Transformative milestone. Fulfilled promise. Landmark development. A guarantor of our citizenship. This is how various stakeholders have described the just-ended mass registration exercise and the issuance of biometric national identity cards (IDs).
After a long wait for over 50 years without having legal documents identifying us as bona fide Malawians, everyone is excited about the introduction of national IDs. Even President Peter Mutharika who during his tenure as Justice minister in 2009 initiated the legislation of the enabling Act is upbeat about the achievement.
“When I initiated legislation of the Act in 2009 in my capacity as minister of Justice, everyone said this is not possible. But we have done it. Today, our promise is reality. Our dream is happening,” said Mutharika during the closure of the mass registration campaign in Lilongwe recently.
He added: “Today, we are here to make history. For the first time ever, Malawi has a legal identification system. Every Malawian now has a national identity card. This is transformation! The National Identity Card was my promise to the people of Malawi. I have always said – I promise what I do; and I do what I promise.”
The initiative targeted to register nine million Malawians but has so far beaten the target, courtesy of the desire of every eligible citizen to have a national ID.
“The National Registration and Identification System has an overall total of 9,168,689 Malawians. All these will receive their national identity cards. This constitutes a 100 percent national coverage against our initial target population,” explained Mutharika.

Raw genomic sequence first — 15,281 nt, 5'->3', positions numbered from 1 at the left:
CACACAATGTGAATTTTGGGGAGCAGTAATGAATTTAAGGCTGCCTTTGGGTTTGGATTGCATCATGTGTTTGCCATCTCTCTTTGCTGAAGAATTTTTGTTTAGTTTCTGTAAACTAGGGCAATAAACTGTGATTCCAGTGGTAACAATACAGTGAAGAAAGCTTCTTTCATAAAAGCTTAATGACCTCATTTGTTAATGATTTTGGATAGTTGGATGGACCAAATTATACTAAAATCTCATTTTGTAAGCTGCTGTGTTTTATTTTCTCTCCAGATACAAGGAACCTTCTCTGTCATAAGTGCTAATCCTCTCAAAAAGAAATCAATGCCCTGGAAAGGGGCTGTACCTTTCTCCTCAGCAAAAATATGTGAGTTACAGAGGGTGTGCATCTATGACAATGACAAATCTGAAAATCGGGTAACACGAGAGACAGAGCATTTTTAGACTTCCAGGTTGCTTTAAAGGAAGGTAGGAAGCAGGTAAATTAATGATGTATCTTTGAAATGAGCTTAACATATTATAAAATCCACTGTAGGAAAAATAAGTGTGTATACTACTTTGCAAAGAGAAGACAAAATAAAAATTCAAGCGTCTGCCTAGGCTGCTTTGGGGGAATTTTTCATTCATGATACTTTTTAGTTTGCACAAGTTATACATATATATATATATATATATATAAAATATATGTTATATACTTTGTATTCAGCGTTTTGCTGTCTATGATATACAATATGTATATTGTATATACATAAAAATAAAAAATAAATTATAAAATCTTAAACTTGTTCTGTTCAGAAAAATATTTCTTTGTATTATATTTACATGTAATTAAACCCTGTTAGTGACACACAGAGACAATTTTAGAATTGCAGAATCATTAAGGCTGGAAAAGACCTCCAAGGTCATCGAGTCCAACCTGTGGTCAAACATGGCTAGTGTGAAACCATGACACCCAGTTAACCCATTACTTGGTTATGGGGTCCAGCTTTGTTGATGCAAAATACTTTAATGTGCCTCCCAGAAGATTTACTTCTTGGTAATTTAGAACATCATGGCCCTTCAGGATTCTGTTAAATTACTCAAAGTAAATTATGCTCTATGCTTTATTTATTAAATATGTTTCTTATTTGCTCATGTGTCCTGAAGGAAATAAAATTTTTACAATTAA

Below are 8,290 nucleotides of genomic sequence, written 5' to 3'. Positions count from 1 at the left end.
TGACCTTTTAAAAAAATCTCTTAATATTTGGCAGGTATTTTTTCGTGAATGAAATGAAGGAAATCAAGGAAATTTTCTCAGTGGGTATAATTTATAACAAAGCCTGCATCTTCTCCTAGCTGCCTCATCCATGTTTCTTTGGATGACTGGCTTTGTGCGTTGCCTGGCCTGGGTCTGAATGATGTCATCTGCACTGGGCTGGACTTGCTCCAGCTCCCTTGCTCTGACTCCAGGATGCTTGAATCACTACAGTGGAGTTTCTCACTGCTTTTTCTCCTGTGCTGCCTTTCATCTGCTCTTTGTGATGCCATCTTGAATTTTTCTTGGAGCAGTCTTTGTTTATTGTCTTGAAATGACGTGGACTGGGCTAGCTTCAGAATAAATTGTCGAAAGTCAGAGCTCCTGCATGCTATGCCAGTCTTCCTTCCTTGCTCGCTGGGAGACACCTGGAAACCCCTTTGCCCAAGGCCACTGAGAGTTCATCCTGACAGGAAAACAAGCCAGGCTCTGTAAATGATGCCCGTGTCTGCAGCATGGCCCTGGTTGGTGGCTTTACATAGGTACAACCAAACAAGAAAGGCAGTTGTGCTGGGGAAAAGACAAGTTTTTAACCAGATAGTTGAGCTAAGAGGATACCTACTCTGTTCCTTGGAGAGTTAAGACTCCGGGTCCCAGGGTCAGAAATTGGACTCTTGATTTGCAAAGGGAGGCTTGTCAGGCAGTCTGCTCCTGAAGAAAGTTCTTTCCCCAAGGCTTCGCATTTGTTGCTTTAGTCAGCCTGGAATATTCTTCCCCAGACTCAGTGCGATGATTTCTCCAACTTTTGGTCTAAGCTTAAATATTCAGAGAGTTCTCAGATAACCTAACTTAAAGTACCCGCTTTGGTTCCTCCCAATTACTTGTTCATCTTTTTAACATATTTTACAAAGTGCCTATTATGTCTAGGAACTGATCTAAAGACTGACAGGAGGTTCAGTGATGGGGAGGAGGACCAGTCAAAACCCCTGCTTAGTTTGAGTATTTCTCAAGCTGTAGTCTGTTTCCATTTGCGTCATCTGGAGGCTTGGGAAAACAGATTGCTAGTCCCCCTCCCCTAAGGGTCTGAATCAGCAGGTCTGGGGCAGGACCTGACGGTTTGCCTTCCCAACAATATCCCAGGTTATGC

While mass registration is closed, there will be continuous registration at all times as those graduating into the eligibility criteria can register and obtain a legal identity at district commissioners’ offices.
The benefits of the identity card are numerous. For Eletoni Fundi from Ndanga Village in Mulanje, once he receives the national ID, his first action will be to use it to open a bank account.
Describing the development as a wonderful solution, he revealed that in the past three years, he attempted to open a bank account but financial institutions turned him away due to lack of a genuine ID.
“As a carpenter, I get some substantial money from my business. It has been my longtime dream to save some of my earnings, but lack of an identity card was the stumbling block,” he explained: “With the national ID, the impossibility is now a possibility.”
His sentiments echo what Mutharika said during the closure of the mass registration initiative.
“With a national ID, every citizen can now access banking services because banks feel secure to deal with legally identifiable citizens. With the national ID, banks no longer have reason to deny services to our farmers, mothers and sisters living in rural areas,” Mutharika explained.
He added: “The cational ID card is a game changer. With a legal identity of every citizen, we will now flash out ghost workers from the public service. We will save more money for public services.”
That is not all. There is also an expectation among many stakeholders of an increase in e-commerce and online transactions because the national identity system steps up electronic security.
“Not long from now, we will now buying and selling our goods online more than ever. This is transformation,” the President explained.